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Impressionism

Impressionist Practice And Purpose, Neo-impressionism And Beyond, Bibliography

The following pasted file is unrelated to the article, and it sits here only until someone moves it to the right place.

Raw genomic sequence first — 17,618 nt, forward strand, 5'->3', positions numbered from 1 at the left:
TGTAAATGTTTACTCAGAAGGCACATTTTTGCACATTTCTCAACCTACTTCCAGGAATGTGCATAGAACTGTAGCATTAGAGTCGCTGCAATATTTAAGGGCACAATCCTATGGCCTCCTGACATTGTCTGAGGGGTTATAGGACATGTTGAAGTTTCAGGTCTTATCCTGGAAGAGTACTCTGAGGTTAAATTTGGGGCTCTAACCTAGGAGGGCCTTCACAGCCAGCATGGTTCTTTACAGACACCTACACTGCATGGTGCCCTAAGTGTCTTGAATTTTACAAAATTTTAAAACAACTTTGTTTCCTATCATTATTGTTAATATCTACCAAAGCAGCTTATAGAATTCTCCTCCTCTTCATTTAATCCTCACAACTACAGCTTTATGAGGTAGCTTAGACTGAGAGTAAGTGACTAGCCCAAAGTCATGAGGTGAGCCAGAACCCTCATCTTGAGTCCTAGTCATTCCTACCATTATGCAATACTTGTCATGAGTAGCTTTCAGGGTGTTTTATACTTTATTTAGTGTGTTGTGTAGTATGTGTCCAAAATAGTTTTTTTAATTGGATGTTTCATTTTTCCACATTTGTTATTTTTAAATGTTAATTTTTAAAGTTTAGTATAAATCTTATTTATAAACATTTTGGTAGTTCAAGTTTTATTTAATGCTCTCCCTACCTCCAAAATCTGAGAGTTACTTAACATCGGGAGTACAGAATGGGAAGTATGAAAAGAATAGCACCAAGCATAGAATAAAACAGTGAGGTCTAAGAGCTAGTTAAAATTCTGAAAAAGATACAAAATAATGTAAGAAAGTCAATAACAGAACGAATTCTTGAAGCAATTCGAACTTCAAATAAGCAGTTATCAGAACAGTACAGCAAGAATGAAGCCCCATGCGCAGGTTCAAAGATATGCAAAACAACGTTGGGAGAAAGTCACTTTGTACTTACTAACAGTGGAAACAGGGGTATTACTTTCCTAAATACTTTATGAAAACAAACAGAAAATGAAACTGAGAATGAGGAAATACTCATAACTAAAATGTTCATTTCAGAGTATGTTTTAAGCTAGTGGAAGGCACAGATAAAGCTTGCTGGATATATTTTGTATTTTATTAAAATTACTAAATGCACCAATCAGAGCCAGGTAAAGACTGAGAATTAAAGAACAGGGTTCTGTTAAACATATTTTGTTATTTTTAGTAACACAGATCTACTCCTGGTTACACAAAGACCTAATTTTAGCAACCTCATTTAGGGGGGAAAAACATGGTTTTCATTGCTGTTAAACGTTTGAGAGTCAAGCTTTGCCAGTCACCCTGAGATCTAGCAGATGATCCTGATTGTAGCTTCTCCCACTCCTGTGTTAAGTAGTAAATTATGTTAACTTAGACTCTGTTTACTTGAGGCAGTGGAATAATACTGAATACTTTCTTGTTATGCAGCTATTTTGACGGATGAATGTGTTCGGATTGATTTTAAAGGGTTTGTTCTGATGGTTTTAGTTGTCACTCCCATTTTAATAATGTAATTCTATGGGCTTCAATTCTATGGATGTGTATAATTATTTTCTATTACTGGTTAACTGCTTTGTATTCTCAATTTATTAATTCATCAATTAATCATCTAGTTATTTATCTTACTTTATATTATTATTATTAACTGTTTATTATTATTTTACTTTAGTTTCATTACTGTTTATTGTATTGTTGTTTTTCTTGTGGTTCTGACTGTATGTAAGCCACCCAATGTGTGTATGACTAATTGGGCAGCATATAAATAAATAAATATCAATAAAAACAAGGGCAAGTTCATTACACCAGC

Impressionism was an artistic movement that originated in France in the 1860s and 1870s. In 1874, painters including Claude Monet, Camille Pissarro, Auguste Renoir, Alfred Sisley, Berthe Morisot, Edgar Degas, Armand Guillaumin, and Paul Cézanne participated in the first of eight independent Impressionist exhibitions held until 1886. They were eventually joined by Gustave Caillebotte and the American Mary Cassatt. Closely identified with the Impressionists was Edouard Manet, whose controversial works of the 1860s led the mostly younger Impressionists to consider him their leader, even though he refused to exhibit in their shows. The painter Frédéric Bazille was also associated with the group but was killed during the Franco-Prussian War, before he could join in the exhibitions he helped conceive.

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